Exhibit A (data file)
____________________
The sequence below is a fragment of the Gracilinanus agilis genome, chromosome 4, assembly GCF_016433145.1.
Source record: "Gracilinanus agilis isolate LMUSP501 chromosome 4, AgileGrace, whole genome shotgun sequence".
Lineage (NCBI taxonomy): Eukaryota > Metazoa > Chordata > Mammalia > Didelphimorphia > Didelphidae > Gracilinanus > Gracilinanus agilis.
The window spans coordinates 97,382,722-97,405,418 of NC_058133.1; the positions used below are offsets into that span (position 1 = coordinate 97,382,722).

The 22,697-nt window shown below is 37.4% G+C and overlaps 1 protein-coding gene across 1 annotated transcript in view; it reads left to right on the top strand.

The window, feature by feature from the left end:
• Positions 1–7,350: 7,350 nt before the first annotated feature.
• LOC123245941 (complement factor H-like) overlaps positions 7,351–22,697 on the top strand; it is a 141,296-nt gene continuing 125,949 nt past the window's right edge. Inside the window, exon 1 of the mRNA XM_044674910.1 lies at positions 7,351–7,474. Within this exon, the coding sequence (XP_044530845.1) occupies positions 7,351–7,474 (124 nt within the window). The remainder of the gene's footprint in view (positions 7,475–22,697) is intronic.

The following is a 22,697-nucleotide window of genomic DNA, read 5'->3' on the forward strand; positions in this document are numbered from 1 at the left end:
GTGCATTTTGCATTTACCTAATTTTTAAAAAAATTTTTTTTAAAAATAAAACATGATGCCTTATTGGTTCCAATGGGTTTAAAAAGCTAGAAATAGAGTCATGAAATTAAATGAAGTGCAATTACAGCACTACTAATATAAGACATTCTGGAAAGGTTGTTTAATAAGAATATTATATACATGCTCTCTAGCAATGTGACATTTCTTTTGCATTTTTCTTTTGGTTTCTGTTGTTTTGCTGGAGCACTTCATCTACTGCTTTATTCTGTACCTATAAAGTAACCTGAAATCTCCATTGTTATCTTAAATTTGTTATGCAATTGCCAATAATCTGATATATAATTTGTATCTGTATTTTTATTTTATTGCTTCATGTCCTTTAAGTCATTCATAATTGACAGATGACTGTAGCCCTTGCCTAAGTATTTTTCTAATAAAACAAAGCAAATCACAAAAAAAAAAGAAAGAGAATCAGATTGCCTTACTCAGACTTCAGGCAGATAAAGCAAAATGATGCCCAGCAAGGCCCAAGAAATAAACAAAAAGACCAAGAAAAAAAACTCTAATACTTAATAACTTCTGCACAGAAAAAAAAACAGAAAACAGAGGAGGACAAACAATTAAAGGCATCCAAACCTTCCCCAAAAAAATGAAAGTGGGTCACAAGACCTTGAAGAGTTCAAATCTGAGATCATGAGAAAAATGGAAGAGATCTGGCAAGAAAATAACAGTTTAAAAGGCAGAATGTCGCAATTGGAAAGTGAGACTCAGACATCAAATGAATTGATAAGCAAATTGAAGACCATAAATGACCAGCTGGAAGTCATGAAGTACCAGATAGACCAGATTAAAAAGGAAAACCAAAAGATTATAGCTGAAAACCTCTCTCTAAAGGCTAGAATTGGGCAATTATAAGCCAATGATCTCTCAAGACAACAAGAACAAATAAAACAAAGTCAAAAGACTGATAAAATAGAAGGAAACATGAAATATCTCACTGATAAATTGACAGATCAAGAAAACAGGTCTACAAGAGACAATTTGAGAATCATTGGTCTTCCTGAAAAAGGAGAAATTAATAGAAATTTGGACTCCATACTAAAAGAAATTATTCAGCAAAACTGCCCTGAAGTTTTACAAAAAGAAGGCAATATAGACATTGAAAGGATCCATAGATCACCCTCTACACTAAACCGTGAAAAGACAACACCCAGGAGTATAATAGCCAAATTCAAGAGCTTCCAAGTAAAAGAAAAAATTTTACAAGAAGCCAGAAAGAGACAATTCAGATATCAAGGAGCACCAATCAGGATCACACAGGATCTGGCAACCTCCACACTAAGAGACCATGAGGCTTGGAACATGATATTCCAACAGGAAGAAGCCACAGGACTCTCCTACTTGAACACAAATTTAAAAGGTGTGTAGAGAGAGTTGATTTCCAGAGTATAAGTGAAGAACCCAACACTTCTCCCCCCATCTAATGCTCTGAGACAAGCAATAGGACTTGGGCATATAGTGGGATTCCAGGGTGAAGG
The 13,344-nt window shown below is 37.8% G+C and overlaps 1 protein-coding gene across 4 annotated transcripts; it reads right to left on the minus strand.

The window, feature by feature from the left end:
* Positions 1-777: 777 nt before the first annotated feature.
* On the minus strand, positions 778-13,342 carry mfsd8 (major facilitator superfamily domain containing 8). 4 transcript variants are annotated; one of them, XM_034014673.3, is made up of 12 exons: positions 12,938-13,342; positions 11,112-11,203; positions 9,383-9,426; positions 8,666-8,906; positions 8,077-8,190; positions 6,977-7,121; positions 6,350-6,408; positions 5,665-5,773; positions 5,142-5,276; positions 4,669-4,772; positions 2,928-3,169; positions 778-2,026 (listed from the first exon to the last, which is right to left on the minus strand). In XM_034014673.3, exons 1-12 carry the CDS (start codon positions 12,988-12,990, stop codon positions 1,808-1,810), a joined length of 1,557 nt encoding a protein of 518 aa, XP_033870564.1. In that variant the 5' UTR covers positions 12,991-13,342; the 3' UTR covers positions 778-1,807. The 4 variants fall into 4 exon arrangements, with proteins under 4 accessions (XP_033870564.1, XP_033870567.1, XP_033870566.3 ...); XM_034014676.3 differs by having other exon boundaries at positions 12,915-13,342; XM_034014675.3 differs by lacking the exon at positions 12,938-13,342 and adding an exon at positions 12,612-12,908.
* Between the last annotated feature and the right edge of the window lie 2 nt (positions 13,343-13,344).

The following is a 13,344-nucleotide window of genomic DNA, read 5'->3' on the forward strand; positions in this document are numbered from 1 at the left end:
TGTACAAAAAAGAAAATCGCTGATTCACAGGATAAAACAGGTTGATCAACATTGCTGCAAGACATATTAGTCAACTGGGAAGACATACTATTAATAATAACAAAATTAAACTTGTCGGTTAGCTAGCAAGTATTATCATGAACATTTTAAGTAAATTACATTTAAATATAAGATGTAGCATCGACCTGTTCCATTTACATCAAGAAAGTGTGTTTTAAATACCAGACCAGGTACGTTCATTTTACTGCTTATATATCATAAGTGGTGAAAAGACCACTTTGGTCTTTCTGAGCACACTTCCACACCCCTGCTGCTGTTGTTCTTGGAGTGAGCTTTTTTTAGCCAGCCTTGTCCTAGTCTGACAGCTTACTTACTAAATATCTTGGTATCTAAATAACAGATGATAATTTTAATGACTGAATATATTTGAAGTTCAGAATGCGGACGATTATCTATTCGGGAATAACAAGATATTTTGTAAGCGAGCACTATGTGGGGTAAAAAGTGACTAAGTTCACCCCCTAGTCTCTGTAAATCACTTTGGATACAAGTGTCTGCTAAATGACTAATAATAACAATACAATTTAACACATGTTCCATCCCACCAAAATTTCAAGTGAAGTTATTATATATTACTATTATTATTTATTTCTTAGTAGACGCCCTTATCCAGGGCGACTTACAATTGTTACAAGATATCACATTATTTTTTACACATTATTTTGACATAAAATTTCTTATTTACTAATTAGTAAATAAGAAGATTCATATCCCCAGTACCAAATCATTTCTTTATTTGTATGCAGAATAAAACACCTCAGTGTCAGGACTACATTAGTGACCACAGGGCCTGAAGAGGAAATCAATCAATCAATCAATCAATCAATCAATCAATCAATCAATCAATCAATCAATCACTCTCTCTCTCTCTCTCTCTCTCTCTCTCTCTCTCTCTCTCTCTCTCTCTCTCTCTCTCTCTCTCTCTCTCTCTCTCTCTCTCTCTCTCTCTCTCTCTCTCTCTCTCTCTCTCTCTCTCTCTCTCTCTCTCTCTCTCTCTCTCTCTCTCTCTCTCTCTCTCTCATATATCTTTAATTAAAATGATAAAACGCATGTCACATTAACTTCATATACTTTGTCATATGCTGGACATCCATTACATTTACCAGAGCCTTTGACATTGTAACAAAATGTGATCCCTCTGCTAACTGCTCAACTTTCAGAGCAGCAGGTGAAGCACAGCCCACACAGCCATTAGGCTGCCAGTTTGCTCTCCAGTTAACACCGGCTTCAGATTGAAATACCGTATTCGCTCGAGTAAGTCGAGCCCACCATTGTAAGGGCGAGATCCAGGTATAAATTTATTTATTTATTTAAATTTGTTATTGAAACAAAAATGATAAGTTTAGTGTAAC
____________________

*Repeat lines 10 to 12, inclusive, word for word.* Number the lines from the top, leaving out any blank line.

GTGCATTTTGCATTTACCTAATTTTTAAAAAAATTTTTTTTAAAAATAAAACATGATGCCTTATTGGTTCCAATGGGTTTAAAAAGCTAGAAATAGAGTCATGAAATTAAATGAAGTGCAATTACAGCACTACTAATATAAGACATTCTGGAAAGGTTGTTTAATAAGAATATTATATACATGCTCTCTAGCAATGTGACATTTCTTTTGCATTTTTCTTTTGGTTTCTGTTGTTTTGCTGGAGCACTTCATCTACTGCTTTATTCTGTACCTATAAAGTAACCTGAAATCTCCATTGTTATCTTAAATTTGTTATGCAATTGCCAATAATCTGATATATAATTTGTATCTGTATTTTTATTTTATTGCTTCATGTCCTTTAAGTCATTCATAATTGACAGATGACTGTAGCCCTTGCCTAAGTATTTTTCTAATAAAACAAAGCAAATCACAAAAAAAAAAGAAAGAGAATCAGATTGCCTTACTCAGACTTCAGGCAGATAAAGCAAAATGATGCCCAGCAAGGCCCAAGAAATAAACAAAAAGACCAAGAAAAAAAACTCTAATACTTAATAACTTCTGCACAGAAAAAAAAACAGAAAACAGAGGAGGACAAACAATTAAAGGCATCCAAACCTTCCCCAAAAAAATGAAAGTGGGTCACAAGACCTTGAAGAGTTCAAATCTGAGATCATGAGAAAAATGGAAGAGATCTGGCAAGAAAATAACAGTTTAAAAGGCAGAATGTCGCAATTGGAAAGTGAGACTCAGACATCAAATGAATTGATAAGCAAATTGAAGACCATAAATGACCAGCTGGAAGTCATGAAGTACCAGATAGACCAGATTAAAAAGGAAAACCAAAAGATTATAGCTGAAAACCTCTCTCTAAAGGCTAGAATTGGGCAATTATAAGCCAATGATCTCTCAAGACAACAAGAACAAATAAAACAAAGTCAAAAGACTGATAAAATAGAAGGAAACATGAAATATCTCACTGATAAATTGACAGATCAAGAAAACAGGTCTACAAGAGACAATTTGAGAATCATTGGTCTTCCTGAAAAAGGAGAAATTAATAGAAATTTGGACTCCATACTAAAAGAAATTATTCAGCAAAACTGCCCTGAAGTTTTACAAAAAGAAGGCAATATAGACATTGAAAGGATCCATAGATCACCCTCTACACTAAACCGTGAAAAGACAACACCCAGGAGTATAATAGCCAAATTCAAGAGCTTCCAAGTAAAAGAAAAAATTTTACAAGAAGCCAGAAAGAGACAATTCAGATATCAAGGAGCACCAATCAGGATCACACAGGATCTGGCAACCTCCACACTAAGAGACCATGAGGCTTGGAACATGATATTCCAACAGGAAGAAGCCACAGGACTCTCCTACTTGAACACAAATTTAAAAGGTGTGTAGAGAGAGTTGATTTCCAGAGTATAAGTGAAGAACCCAACACTTCTCCCCCCATCTAATGCTCTGAGACAAGCAATAGGACTTGGGCATATAGTGGGATTCCAGGGTGAAGG
The 13,344-nt window shown below is 37.8% G+C and overlaps 1 protein-coding gene across 4 annotated transcripts; it reads right to left on the minus strand.

The window, feature by feature from the left end: